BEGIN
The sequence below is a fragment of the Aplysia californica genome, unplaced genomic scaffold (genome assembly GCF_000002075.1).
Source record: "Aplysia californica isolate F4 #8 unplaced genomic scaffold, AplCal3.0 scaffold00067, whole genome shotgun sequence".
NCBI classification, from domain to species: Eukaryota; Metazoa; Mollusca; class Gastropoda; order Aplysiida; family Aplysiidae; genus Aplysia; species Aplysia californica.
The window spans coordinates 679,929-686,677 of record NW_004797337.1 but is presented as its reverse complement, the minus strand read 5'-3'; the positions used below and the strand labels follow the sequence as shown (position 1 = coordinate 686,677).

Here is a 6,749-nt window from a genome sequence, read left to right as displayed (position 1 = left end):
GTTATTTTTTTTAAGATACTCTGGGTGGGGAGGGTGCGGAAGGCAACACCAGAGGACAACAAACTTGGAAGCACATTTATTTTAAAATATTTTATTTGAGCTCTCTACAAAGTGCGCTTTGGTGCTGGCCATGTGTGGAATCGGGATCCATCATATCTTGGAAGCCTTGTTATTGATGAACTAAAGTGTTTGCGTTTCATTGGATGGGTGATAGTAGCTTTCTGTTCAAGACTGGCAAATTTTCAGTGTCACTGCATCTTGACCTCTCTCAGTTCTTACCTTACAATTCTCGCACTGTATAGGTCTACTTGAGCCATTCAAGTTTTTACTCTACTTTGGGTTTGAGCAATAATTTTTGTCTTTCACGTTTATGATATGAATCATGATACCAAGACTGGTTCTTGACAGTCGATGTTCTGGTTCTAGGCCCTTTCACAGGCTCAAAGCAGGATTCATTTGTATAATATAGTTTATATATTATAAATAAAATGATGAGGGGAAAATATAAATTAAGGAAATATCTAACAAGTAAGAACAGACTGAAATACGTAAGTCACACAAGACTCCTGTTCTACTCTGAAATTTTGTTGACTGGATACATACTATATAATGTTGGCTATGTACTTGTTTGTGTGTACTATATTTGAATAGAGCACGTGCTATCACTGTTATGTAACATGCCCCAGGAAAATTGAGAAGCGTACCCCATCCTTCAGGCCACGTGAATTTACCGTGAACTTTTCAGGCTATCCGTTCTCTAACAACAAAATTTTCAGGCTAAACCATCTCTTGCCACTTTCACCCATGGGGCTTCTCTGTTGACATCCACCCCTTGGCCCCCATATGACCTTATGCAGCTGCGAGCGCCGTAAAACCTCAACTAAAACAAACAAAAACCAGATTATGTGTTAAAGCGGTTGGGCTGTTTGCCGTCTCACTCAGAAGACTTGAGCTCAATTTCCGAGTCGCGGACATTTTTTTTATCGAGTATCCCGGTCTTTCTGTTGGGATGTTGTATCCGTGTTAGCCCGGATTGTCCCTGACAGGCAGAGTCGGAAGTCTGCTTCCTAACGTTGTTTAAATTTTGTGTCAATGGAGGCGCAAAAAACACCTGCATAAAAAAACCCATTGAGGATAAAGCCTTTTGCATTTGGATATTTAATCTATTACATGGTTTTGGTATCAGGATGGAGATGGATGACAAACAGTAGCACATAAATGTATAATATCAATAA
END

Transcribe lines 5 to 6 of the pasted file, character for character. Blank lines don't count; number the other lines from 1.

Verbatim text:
Here is a 6,749-nt window from a genome sequence, read left to right as displayed (position 1 = left end):
GTTATTTTTTTTAAGATACTCTGGGTGGGGAGGGTGCGGAAGGCAACACCAGAGGACAACAAACTTGGAAGCACATTTATTTTAAAATATTTTATTTGAGCTCTCTACAAAGTGCGCTTTGGTGCTGGCCATGTGTGGAATCGGGATCCATCATATCTTGGAAGCCTTGTTATTGATGAACTAAAGTGTTTGCGTTTCATTGGATGGGTGATAGTAGCTTTCTGTTCAAGACTGGCAAATTTTCAGTGTCACTGCATCTTGACCTCTCTCAGTTCTTACCTTACAATTCTCGCACTGTATAGGTCTACTTGAGCCATTCAAGTTTTTACTCTACTTTGGGTTTGAGCAATAATTTTTGTCTTTCACGTTTATGATATGAATCATGATACCAAGACTGGTTCTTGACAGTCGATGTTCTGGTTCTAGGCCCTTTCACAGGCTCAAAGCAGGATTCATTTGTATAATATAGTTTATATATTATAAATAAAATGATGAGGGGAAAATATAAATTAAGGAAATATCTAACAAGTAAGAACAGACTGAAATACGTAAGTCACACAAGACTCCTGTTCTACTCTGAAATTTTGTTGACTGGATACATACTATATAATGTTGGCTATGTACTTGTTTGTGTGTACTATATTTGAATAGAGCACGTGCTATCACTGTTATGTAACATGCCCCAGGAAAATTGAGAAGCGTACCCCATCCTTCAGGCCACGTGAATTTACCGTGAACTTTTCAGGCTATCCGTTCTCTAACAACAAAATTTTCAGGCTAAACCATCTCTTGCCACTTTCACCCATGGGGCTTCTCTGTTGACATCCACCCCTTGGCCCCCATATGACCTTATGCAGCTGCGAGCGCCGTAAAACCTCAACTAAAACAAACAAAAACCAGATTATGTGTTAAAGCGGTTGGGCTGTTTGCCGTCTCACTCAGAAGACTTGAGCTCAATTTCCGAGTCGCGGACATTTTTTTTATCGAGTATCCCGGTCTTTCTGTTGGGATGTTGTATCCGTGTTAGCCCGGATTGTCCCTGACAGGCAGAGTCGGAAGTCTGCTTCCTAACGTTGTTTAAATTTTGTGTCAATGGAGGCGCAAAAAACACCTGCATAAAAAAACCCATTGAGGATAAAGCCTTTTGCATTTGGATATTTAATCTATTACATGGTTTTGGTATCAGGATGGAGATGGATGACAAACAGTAGCACATAAATGTATAATATCAATAA